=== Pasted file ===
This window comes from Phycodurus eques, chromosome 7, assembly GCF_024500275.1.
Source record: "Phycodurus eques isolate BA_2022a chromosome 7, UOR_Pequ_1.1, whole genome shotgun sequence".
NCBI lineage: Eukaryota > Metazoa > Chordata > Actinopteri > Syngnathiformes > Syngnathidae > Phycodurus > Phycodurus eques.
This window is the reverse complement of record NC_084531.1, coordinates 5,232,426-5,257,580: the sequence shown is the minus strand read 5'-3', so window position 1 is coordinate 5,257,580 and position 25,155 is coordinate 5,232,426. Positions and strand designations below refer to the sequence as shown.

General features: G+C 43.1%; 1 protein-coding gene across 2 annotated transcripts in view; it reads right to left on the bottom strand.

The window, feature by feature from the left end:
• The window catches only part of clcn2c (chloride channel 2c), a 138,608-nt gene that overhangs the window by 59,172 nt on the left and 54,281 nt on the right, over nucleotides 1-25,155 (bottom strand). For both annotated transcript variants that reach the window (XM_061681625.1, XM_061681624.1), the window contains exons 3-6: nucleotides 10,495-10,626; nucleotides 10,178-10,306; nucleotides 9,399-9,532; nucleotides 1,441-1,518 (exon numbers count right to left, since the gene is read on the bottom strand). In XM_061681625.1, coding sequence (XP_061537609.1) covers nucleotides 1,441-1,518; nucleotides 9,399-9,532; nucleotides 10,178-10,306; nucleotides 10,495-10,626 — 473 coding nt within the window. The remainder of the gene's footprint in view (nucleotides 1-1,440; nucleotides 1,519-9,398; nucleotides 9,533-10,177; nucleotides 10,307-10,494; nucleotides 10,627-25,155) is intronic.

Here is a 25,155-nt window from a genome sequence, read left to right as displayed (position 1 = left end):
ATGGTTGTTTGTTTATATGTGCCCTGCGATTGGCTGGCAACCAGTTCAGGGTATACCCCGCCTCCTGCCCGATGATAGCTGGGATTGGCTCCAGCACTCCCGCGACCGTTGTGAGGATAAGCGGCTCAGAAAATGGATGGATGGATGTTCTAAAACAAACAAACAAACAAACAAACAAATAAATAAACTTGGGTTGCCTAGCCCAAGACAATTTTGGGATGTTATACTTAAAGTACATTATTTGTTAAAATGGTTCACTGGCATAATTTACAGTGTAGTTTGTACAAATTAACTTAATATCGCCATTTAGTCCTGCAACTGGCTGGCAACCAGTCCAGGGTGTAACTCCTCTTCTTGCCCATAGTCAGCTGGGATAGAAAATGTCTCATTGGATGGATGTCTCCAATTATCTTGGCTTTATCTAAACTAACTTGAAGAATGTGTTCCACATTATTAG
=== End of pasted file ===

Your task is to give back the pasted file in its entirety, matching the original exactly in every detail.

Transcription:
This window comes from Phycodurus eques, chromosome 7, assembly GCF_024500275.1.
Source record: "Phycodurus eques isolate BA_2022a chromosome 7, UOR_Pequ_1.1, whole genome shotgun sequence".
NCBI lineage: Eukaryota > Metazoa > Chordata > Actinopteri > Syngnathiformes > Syngnathidae > Phycodurus > Phycodurus eques.
This window is the reverse complement of record NC_084531.1, coordinates 5,232,426-5,257,580: the sequence shown is the minus strand read 5'-3', so window position 1 is coordinate 5,257,580 and position 25,155 is coordinate 5,232,426. Positions and strand designations below refer to the sequence as shown.

General features: G+C 43.1%; 1 protein-coding gene across 2 annotated transcripts in view; it reads right to left on the bottom strand.

The window, feature by feature from the left end:
• The window catches only part of clcn2c (chloride channel 2c), a 138,608-nt gene that overhangs the window by 59,172 nt on the left and 54,281 nt on the right, over nucleotides 1-25,155 (bottom strand). For both annotated transcript variants that reach the window (XM_061681625.1, XM_061681624.1), the window contains exons 3-6: nucleotides 10,495-10,626; nucleotides 10,178-10,306; nucleotides 9,399-9,532; nucleotides 1,441-1,518 (exon numbers count right to left, since the gene is read on the bottom strand). In XM_061681625.1, coding sequence (XP_061537609.1) covers nucleotides 1,441-1,518; nucleotides 9,399-9,532; nucleotides 10,178-10,306; nucleotides 10,495-10,626 — 473 coding nt within the window. The remainder of the gene's footprint in view (nucleotides 1-1,440; nucleotides 1,519-9,398; nucleotides 9,533-10,177; nucleotides 10,307-10,494; nucleotides 10,627-25,155) is intronic.

Here is a 25,155-nt window from a genome sequence, read left to right as displayed (position 1 = left end):
ATGGTTGTTTGTTTATATGTGCCCTGCGATTGGCTGGCAACCAGTTCAGGGTATACCCCGCCTCCTGCCCGATGATAGCTGGGATTGGCTCCAGCACTCCCGCGACCGTTGTGAGGATAAGCGGCTCAGAAAATGGATGGATGGATGTTCTAAAACAAACAAACAAACAAACAAACAAATAAATAAACTTGGGTTGCCTAGCCCAAGACAATTTTGGGATGTTATACTTAAAGTACATTATTTGTTAAAATGGTTCACTGGCATAATTTACAGTGTAGTTTGTACAAATTAACTTAATATCGCCATTTAGTCCTGCAACTGGCTGGCAACCAGTCCAGGGTGTAACTCCTCTTCTTGCCCATAGTCAGCTGGGATAGAAAATGTCTCATTGGATGGATGTCTCCAATTATCTTGGCTTTATCTAAACTAACTTGAAGAATGTGTTCCACATTATTAG